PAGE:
Many cities in Europe are growing but often space is scarce and so are living areas in the city centre. Situated in the Ruhr region the architectural office Koschany and Zimmer is in the centre of an area that changed drastically in the last century when parts of the mining industry closed down, leaving former industrial buildings unused and room for new architectural ideas.

Their portfolio includes creating an architectural master plan, urban designing, building construction, general planning,

The names Koschany and Zimmer stand for creativity, professionalism and a long lasting confidence between the architects and building contractors. Günter Koschany founded the architectural office in 1959 that today is lead by Axel Koschany and Wolfgang Zimmer in the second generation. The team which today numbers over 50 staff at the headquarters in Essen work on German and international projects in Ire-

Axel Koschany and Wolfgang Zimmer, Managing Partners KZA. © André Loessel

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public and interior design as well as the complete building management starting with the open tender and concluding with cost and time management. Koschany and Zimmer work as consultants on questions of project controlling or investment as well. The architects Koschany and Zimmer have developed various new urban living spaces in the Ruhr area, one of them is the Pier78 – a building in the city centre of Essen directly at a new designed waterfront. The four-story building is U-shaped with two additional buildings in the middle and contains 78 flats. Situated in the university quarter Pier78 lies in the middle of a spaciously developed park with public green and water bodies. What makes the building special is the different kind of facade designs. The more closed northern and east-

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Main image, left: PIER 78, Essen - park view. Left: PIER 78, Essen - courtyard. © Daniel Sumesgutner Right: GrugaCarree southwest view. © Deimel + Wittmar Fotografie GrugaCarree courtyard. © Nicola Leffelsend Koschany + Zimmer Architekten KZA Bottom: Private house, Mühlheim/Ruhr. © Daniel Sumesgutner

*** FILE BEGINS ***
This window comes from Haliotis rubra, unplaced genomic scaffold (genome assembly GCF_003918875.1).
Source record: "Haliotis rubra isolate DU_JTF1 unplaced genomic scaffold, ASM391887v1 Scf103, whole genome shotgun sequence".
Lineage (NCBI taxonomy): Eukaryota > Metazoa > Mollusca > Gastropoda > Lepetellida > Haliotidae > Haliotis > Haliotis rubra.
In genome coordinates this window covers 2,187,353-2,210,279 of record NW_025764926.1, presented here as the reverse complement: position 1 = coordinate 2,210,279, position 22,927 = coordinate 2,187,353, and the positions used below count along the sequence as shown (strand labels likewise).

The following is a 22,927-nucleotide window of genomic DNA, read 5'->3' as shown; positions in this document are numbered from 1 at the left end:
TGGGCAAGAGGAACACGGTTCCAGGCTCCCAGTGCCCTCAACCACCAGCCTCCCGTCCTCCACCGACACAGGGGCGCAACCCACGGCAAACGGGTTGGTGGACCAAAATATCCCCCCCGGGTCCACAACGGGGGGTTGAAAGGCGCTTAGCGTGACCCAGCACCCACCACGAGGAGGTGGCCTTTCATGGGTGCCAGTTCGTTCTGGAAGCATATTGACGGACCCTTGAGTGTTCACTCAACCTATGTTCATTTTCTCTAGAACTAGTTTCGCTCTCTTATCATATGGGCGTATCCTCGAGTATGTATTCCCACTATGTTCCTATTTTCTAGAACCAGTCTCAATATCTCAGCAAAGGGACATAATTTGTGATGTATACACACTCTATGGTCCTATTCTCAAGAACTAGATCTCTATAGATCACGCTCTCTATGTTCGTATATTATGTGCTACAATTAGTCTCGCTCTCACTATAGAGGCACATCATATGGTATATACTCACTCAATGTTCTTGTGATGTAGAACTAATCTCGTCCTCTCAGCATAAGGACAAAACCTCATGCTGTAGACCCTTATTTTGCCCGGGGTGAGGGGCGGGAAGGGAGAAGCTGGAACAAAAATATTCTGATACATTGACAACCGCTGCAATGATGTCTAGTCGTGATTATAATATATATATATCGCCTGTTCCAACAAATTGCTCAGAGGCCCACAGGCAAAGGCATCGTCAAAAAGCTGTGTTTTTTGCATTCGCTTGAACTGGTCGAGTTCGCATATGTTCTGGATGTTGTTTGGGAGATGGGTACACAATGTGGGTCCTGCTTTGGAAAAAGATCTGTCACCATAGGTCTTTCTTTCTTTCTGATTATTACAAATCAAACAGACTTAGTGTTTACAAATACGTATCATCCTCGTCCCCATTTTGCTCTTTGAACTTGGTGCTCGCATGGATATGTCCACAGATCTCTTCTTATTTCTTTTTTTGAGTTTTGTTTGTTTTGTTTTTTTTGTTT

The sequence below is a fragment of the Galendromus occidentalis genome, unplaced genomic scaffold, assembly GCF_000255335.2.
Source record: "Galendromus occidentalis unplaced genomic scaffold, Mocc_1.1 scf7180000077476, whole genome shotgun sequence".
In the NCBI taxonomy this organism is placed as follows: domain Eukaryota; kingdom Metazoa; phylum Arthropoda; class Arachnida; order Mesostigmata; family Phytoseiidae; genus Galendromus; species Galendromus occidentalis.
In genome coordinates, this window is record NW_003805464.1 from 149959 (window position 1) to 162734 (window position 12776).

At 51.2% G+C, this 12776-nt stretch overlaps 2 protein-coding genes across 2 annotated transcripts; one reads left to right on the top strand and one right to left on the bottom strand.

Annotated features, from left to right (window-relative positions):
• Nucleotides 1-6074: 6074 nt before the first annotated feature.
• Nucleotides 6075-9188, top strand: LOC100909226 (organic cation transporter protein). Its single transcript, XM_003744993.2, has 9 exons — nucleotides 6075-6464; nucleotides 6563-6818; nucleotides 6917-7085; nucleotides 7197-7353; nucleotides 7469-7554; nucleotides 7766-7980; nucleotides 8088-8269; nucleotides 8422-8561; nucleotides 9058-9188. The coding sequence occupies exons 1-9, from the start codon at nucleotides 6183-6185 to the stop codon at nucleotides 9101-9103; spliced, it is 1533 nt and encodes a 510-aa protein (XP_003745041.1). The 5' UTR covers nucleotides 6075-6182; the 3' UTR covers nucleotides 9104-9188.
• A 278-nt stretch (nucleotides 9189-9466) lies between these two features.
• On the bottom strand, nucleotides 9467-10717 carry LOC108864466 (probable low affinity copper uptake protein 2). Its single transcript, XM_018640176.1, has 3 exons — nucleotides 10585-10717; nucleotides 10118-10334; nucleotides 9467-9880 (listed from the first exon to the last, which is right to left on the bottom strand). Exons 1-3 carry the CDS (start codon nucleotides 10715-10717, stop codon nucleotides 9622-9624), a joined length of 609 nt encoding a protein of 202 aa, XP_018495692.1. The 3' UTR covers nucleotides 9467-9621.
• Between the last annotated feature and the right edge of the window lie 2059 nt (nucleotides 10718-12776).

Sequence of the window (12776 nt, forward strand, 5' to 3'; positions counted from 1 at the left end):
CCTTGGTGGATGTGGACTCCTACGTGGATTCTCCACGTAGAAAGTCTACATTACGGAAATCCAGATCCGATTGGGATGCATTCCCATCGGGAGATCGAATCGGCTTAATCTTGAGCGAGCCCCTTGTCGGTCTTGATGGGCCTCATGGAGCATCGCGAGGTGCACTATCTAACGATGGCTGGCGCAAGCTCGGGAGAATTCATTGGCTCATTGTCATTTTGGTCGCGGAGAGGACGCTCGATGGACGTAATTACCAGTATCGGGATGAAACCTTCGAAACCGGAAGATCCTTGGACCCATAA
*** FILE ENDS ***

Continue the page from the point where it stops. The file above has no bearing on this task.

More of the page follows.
ern part have a plastered facade with playfully arranged yellow balconies while on the southern and western opened side of the building residents can enjoy glazed lodges. “We wanted to achieve a timeless design, an intelligent floor plan and high quality features all at once.”This also means having a wide space for the living and dining room, luxurious parquet floors, floor heating systems, barrier free showers and balconies, lodges or terraces. The Pier78 buildings were constructed in what was once a densely populated quarter but after great parts were destroyed in World War II every plan for restructuring and revitalising the quarter failed because of a railway line with 20 tracks in the area. This changed when the railway tracks were given up in 2008. Since 2011 the quarter has been developed after modern urban plans with the aim to create space instead of density, making a healthy urban living area out of an industrial wasteland. A similar project emerges in the south of Essen where Koschany and Zimmer created the plans for the GrugaCarree with 57 welllit flats and different room concepts for couples, families and elderly people.

Something completely different is a private double pitch roof house Koschany and Zimmer designed for a young family in Mülheim. There is a tacit rule in architecture: “Never build for a friend, never confront the builder with an idea that is completely different from what he originally wanted.” A rule Axel Koschany broke in Mülheim where the builder, one of Koschany’s best friends, dreamt of a Bauhaus styled bungalow. The family had bought a 1,200 square metre property on which stood a ramshackle semi-detached house from the 1950s that had to be demolished. But building a free standing bungalow seemed impossible since the family wanted a sunny terrace without their neighbours being able to look through the window into their living room.